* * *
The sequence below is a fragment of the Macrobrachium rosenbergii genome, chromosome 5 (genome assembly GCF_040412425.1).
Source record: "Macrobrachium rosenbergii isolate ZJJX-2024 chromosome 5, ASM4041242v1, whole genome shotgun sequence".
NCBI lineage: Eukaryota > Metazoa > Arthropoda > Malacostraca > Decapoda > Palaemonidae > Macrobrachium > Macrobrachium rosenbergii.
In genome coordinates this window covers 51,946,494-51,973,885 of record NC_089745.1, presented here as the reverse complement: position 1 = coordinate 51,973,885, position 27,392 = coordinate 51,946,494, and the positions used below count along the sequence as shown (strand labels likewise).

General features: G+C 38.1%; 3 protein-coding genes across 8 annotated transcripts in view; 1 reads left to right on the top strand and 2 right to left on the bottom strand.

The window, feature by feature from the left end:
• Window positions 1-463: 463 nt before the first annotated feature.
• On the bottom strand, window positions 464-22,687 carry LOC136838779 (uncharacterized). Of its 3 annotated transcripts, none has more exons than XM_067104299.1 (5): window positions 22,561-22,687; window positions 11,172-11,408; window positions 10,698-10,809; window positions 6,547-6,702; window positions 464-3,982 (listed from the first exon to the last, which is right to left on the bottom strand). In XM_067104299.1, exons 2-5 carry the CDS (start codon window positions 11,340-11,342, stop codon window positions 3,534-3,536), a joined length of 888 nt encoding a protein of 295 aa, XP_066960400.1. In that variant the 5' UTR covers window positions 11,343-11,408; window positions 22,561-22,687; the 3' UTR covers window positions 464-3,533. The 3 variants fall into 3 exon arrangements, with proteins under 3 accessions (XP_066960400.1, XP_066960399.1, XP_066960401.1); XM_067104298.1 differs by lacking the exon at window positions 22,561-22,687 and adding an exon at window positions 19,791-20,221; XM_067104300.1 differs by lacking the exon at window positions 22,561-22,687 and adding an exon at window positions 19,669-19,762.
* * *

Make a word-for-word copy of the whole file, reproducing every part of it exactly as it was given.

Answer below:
The sequence below is a fragment of the Macrobrachium rosenbergii genome, chromosome 5 (genome assembly GCF_040412425.1).
Source record: "Macrobrachium rosenbergii isolate ZJJX-2024 chromosome 5, ASM4041242v1, whole genome shotgun sequence".
NCBI lineage: Eukaryota > Metazoa > Arthropoda > Malacostraca > Decapoda > Palaemonidae > Macrobrachium > Macrobrachium rosenbergii.
In genome coordinates this window covers 51,946,494-51,973,885 of record NC_089745.1, presented here as the reverse complement: position 1 = coordinate 51,973,885, position 27,392 = coordinate 51,946,494, and the positions used below count along the sequence as shown (strand labels likewise).

General features: G+C 38.1%; 3 protein-coding genes across 8 annotated transcripts in view; 1 reads left to right on the top strand and 2 right to left on the bottom strand.

The window, feature by feature from the left end:
• Window positions 1-463: 463 nt before the first annotated feature.
• On the bottom strand, window positions 464-22,687 carry LOC136838779 (uncharacterized). Of its 3 annotated transcripts, none has more exons than XM_067104299.1 (5): window positions 22,561-22,687; window positions 11,172-11,408; window positions 10,698-10,809; window positions 6,547-6,702; window positions 464-3,982 (listed from the first exon to the last, which is right to left on the bottom strand). In XM_067104299.1, exons 2-5 carry the CDS (start codon window positions 11,340-11,342, stop codon window positions 3,534-3,536), a joined length of 888 nt encoding a protein of 295 aa, XP_066960400.1. In that variant the 5' UTR covers window positions 11,343-11,408; window positions 22,561-22,687; the 3' UTR covers window positions 464-3,533. The 3 variants fall into 3 exon arrangements, with proteins under 3 accessions (XP_066960400.1, XP_066960399.1, XP_066960401.1); XM_067104298.1 differs by lacking the exon at window positions 22,561-22,687 and adding an exon at window positions 19,791-20,221; XM_067104300.1 differs by lacking the exon at window positions 22,561-22,687 and adding an exon at window positions 19,669-19,762.